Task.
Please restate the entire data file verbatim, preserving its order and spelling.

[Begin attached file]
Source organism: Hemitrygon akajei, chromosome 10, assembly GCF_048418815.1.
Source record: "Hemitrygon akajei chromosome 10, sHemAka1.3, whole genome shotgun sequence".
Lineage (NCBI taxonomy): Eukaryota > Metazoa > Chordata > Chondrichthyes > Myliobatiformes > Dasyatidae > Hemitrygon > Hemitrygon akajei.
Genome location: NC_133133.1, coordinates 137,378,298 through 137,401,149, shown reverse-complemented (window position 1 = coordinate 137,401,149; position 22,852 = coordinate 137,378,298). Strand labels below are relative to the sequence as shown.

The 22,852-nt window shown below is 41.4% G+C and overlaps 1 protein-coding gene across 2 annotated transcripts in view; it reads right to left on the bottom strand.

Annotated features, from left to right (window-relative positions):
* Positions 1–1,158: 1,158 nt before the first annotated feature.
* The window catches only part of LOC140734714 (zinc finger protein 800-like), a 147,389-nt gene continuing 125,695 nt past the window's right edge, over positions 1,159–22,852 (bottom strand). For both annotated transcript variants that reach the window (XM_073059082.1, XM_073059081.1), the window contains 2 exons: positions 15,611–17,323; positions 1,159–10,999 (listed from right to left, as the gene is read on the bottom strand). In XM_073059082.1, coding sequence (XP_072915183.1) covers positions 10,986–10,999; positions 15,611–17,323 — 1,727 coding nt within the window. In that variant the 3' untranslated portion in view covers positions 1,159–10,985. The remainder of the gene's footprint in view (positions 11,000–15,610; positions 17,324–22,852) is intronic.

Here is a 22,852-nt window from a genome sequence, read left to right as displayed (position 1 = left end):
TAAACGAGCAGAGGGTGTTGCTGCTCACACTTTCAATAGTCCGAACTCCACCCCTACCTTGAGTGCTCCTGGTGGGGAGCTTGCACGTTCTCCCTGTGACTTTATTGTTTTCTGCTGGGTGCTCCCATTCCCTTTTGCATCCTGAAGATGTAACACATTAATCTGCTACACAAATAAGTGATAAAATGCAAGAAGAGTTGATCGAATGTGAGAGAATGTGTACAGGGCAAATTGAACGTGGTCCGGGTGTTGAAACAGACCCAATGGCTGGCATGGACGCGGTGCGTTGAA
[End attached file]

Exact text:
Source organism: Hemitrygon akajei, chromosome 10, assembly GCF_048418815.1.
Source record: "Hemitrygon akajei chromosome 10, sHemAka1.3, whole genome shotgun sequence".
Lineage (NCBI taxonomy): Eukaryota > Metazoa > Chordata > Chondrichthyes > Myliobatiformes > Dasyatidae > Hemitrygon > Hemitrygon akajei.
Genome location: NC_133133.1, coordinates 137,378,298 through 137,401,149, shown reverse-complemented (window position 1 = coordinate 137,401,149; position 22,852 = coordinate 137,378,298). Strand labels below are relative to the sequence as shown.

The 22,852-nt window shown below is 41.4% G+C and overlaps 1 protein-coding gene across 2 annotated transcripts in view; it reads right to left on the bottom strand.

Annotated features, from left to right (window-relative positions):
* Positions 1–1,158: 1,158 nt before the first annotated feature.
* The window catches only part of LOC140734714 (zinc finger protein 800-like), a 147,389-nt gene continuing 125,695 nt past the window's right edge, over positions 1,159–22,852 (bottom strand). For both annotated transcript variants that reach the window (XM_073059082.1, XM_073059081.1), the window contains 2 exons: positions 15,611–17,323; positions 1,159–10,999 (listed from right to left, as the gene is read on the bottom strand). In XM_073059082.1, coding sequence (XP_072915183.1) covers positions 10,986–10,999; positions 15,611–17,323 — 1,727 coding nt within the window. In that variant the 3' untranslated portion in view covers positions 1,159–10,985. The remainder of the gene's footprint in view (positions 11,000–15,610; positions 17,324–22,852) is intronic.

Here is a 22,852-nt window from a genome sequence, read left to right as displayed (position 1 = left end):
TAAACGAGCAGAGGGTGTTGCTGCTCACACTTTCAATAGTCCGAACTCCACCCCTACCTTGAGTGCTCCTGGTGGGGAGCTTGCACGTTCTCCCTGTGACTTTATTGTTTTCTGCTGGGTGCTCCCATTCCCTTTTGCATCCTGAAGATGTAACACATTAATCTGCTACACAAATAAGTGATAAAATGCAAGAAGAGTTGATCGAATGTGAGAGAATGTGTACAGGGCAAATTGAACGTGGTCCGGGTGTTGAAACAGACCCAATGGCTGGCATGGACGCGGTGCGTTGAA